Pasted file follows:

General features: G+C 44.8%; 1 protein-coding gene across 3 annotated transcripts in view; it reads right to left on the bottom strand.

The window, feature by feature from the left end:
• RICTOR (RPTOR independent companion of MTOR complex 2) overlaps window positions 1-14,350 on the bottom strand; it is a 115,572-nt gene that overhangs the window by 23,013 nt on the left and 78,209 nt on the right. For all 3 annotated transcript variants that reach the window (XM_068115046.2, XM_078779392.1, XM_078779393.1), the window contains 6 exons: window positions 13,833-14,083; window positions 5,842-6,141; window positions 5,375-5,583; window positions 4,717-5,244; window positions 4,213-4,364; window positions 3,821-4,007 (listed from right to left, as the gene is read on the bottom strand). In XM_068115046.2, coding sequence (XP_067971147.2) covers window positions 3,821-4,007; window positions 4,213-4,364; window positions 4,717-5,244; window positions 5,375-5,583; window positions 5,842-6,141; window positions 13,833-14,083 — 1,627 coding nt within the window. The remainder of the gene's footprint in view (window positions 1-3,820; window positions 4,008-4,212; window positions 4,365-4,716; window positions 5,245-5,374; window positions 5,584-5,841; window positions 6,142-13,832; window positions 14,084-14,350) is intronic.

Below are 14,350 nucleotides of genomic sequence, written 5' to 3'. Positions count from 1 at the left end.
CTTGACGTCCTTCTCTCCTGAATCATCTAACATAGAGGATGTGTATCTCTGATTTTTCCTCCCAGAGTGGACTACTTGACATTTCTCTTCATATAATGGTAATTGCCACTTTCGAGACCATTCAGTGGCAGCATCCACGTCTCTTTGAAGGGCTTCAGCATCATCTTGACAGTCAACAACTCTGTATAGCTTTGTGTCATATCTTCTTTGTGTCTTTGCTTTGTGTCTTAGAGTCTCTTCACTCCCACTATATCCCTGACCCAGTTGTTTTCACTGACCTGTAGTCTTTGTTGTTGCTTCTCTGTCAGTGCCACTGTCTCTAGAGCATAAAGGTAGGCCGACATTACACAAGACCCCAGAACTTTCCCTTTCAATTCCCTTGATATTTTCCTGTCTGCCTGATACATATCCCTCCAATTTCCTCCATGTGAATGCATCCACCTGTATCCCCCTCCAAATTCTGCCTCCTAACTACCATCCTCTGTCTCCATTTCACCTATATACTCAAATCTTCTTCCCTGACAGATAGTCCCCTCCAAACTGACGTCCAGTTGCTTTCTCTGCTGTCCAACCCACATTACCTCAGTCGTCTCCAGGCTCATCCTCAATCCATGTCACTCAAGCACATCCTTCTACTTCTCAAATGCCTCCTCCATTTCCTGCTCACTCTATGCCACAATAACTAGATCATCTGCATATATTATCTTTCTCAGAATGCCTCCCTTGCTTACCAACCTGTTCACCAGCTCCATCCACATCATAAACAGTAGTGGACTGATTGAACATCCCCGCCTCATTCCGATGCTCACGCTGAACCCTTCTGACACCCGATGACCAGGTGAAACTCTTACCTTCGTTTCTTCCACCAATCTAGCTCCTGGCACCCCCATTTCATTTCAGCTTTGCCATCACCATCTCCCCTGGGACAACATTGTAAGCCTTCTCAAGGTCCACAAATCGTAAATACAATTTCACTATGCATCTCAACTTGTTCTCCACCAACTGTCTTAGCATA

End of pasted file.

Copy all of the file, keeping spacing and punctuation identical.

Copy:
General features: G+C 44.8%; 1 protein-coding gene across 3 annotated transcripts in view; it reads right to left on the bottom strand.

The window, feature by feature from the left end:
• RICTOR (RPTOR independent companion of MTOR complex 2) overlaps window positions 1-14,350 on the bottom strand; it is a 115,572-nt gene that overhangs the window by 23,013 nt on the left and 78,209 nt on the right. For all 3 annotated transcript variants that reach the window (XM_068115046.2, XM_078779392.1, XM_078779393.1), the window contains 6 exons: window positions 13,833-14,083; window positions 5,842-6,141; window positions 5,375-5,583; window positions 4,717-5,244; window positions 4,213-4,364; window positions 3,821-4,007 (listed from right to left, as the gene is read on the bottom strand). In XM_068115046.2, coding sequence (XP_067971147.2) covers window positions 3,821-4,007; window positions 4,213-4,364; window positions 4,717-5,244; window positions 5,375-5,583; window positions 5,842-6,141; window positions 13,833-14,083 — 1,627 coding nt within the window. The remainder of the gene's footprint in view (window positions 1-3,820; window positions 4,008-4,212; window positions 4,365-4,716; window positions 5,245-5,374; window positions 5,584-5,841; window positions 6,142-13,832; window positions 14,084-14,350) is intronic.

Below are 14,350 nucleotides of genomic sequence, written 5' to 3'. Positions count from 1 at the left end.
CTTGACGTCCTTCTCTCCTGAATCATCTAACATAGAGGATGTGTATCTCTGATTTTTCCTCCCAGAGTGGACTACTTGACATTTCTCTTCATATAATGGTAATTGCCACTTTCGAGACCATTCAGTGGCAGCATCCACGTCTCTTTGAAGGGCTTCAGCATCATCTTGACAGTCAACAACTCTGTATAGCTTTGTGTCATATCTTCTTTGTGTCTTTGCTTTGTGTCTTAGAGTCTCTTCACTCCCACTATATCCCTGACCCAGTTGTTTTCACTGACCTGTAGTCTTTGTTGTTGCTTCTCTGTCAGTGCCACTGTCTCTAGAGCATAAAGGTAGGCCGACATTACACAAGACCCCAGAACTTTCCCTTTCAATTCCCTTGATATTTTCCTGTCTGCCTGATACATATCCCTCCAATTTCCTCCATGTGAATGCATCCACCTGTATCCCCCTCCAAATTCTGCCTCCTAACTACCATCCTCTGTCTCCATTTCACCTATATACTCAAATCTTCTTCCCTGACAGATAGTCCCCTCCAAACTGACGTCCAGTTGCTTTCTCTGCTGTCCAACCCACATTACCTCAGTCGTCTCCAGGCTCATCCTCAATCCATGTCACTCAAGCACATCCTTCTACTTCTCAAATGCCTCCTCCATTTCCTGCTCACTCTATGCCACAATAACTAGATCATCTGCATATATTATCTTTCTCAGAATGCCTCCCTTGCTTACCAACCTGTTCACCAGCTCCATCCACATCATAAACAGTAGTGGACTGATTGAACATCCCCGCCTCATTCCGATGCTCACGCTGAACCCTTCTGACACCCGATGACCAGGTGAAACTCTTACCTTCGTTTCTTCCACCAATCTAGCTCCTGGCACCCCCATTTCATTTCAGCTTTGCCATCACCATCTCCCCTGGGACAACATTGTAAGCCTTCTCAAGGTCCACAAATCGTAAATACAATTTCACTATGCATCTCAACTTGTTCTCCACCAACTGTCTTAGCATA